Our friends at small places have produced another multi-sensory feast of city cycling splendour, this time featuring Delft, Netherlands — just one stop on their summer 2018 tour of northern Europe.

“Old enough to have a historic centre, large enough for it to be vibrant, yet small enough to make that centre mostly car-free. The suburbs of these cities grew up in the decades where protected bike lanes were standard on all streets, avoiding the awkward middle ring of cities like Amsterdam and The Hague.”

You can almost smell fragrant, summer air while all manner of bikes criss-cross intersections, public squares and underpasses. Bells brrrringing, hair flying in the wind, people smiling — where are the cars?

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In the City of Delta there has been a council switcheroo, with the old city manager coming back as the Mayor, and the previous Mayor, octogenarian Lois Jackson coming back to “support” the Mayor as a Councillor. New Mayor and former city manager George Harvie is backing the same old agenda as Jackson did, once again demanding a multi million dollar pedestrian overpass at 52nd Street and Highway 17 linking the new golf course Tsawwassen Springs development (where the Mayor resides) with the Tsawwassen Mills mega mall.

You can see in the current design shown below that there are simple improvements that could be made to make the crossing more comfortable and safer for pedestrians and cyclists. And one of the things that Delta could do immediately is lower the speeds on 52nd Street, which the city has posted at 60 km/h at this location.

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“The truth about a city’s aspirations isn’t found in its vision,” says Brent Toderian. “It’s found in its budget.”

“Budgets,” confirms Sam Sullivan, “are the sincerest form of rhetoric.”

So when it comes to the priority that the Parks Board places on cycling, don’t bother with its plans or the commissioners’ affirmations.  Look to its capital plan, where you will find … almost nothing.

Here’s the 2019-22 capital plan.  Check page 36 for the Parks Board, where you will find in the chart $2.4 million for “skate &bike facilities/tracks” – a pittance in the scheme of things.  By comparison, the City will spend $3 million just for the Bute greenway and Helmcken-Comox greenway extension.

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The ancient CP railway track continues to change into one of Vancouver’s treasures.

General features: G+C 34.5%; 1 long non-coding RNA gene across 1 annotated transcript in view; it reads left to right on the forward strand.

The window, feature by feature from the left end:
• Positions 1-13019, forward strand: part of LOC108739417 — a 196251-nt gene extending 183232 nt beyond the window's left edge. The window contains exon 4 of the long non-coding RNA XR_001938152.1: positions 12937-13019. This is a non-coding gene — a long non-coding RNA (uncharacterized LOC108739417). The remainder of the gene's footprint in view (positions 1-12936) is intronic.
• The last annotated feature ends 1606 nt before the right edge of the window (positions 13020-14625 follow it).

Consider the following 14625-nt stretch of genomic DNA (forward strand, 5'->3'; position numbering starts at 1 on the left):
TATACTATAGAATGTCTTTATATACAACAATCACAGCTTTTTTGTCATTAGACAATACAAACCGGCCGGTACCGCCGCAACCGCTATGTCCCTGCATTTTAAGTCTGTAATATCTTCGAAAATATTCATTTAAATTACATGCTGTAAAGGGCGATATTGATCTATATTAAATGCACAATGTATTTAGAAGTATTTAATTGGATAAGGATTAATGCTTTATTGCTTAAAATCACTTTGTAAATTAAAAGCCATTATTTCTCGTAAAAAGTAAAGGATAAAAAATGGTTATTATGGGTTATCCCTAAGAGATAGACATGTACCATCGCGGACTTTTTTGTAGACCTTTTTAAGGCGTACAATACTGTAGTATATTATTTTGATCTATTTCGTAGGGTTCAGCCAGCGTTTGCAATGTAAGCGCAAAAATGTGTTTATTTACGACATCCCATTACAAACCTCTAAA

While there a few days ago, I was reminded that the Arbutus Greenway became the subject of a classic battle between Vancouver’s citizens and a small band of preservationists, who wanted this 42-acre strip of Vancouver’s land to remain a private park for local able-bodied walkers — exclusivity defined.

That noisy clash of wills seems to me now like a preview in miniature of the upcoming one over the vast acreage of Vancouver’s land now exclusively zoned for low density. A.K.A. the “City Plan”. Blogger and pundit fodder for many years, I should think.

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From the New York Times Canada Letter:

When a senior American cabinet secretary shows up for an interview, it usually involves a motorcade of sleek, black cars complete with a “security package,” as they euphemistically call the guys with guns.

When Chrystia Freeland, Canada’s foreign minister, showed up this week for our public discussion at the University of Toronto, she came by bicycle.

Through the snow.

She didn’t seem to think much of it. This is Canada, after all.

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Peter delivered this talk at the Get Inspired Talks, on October 20, 2018. .
For decades Peter Ladner has been trying out better ways to get around Vancouver than driving alone at a huge cost. In this video, Peter describes how we can move around Vancouver using ways that are easier, healthier, cheaper and more convenient.   Peter is chair of the David Suzuki Foundation board and the Better Transit and Transportation Coalition. He is a former Vancouver City Councillor, TransLink board member, business owner and journalist.
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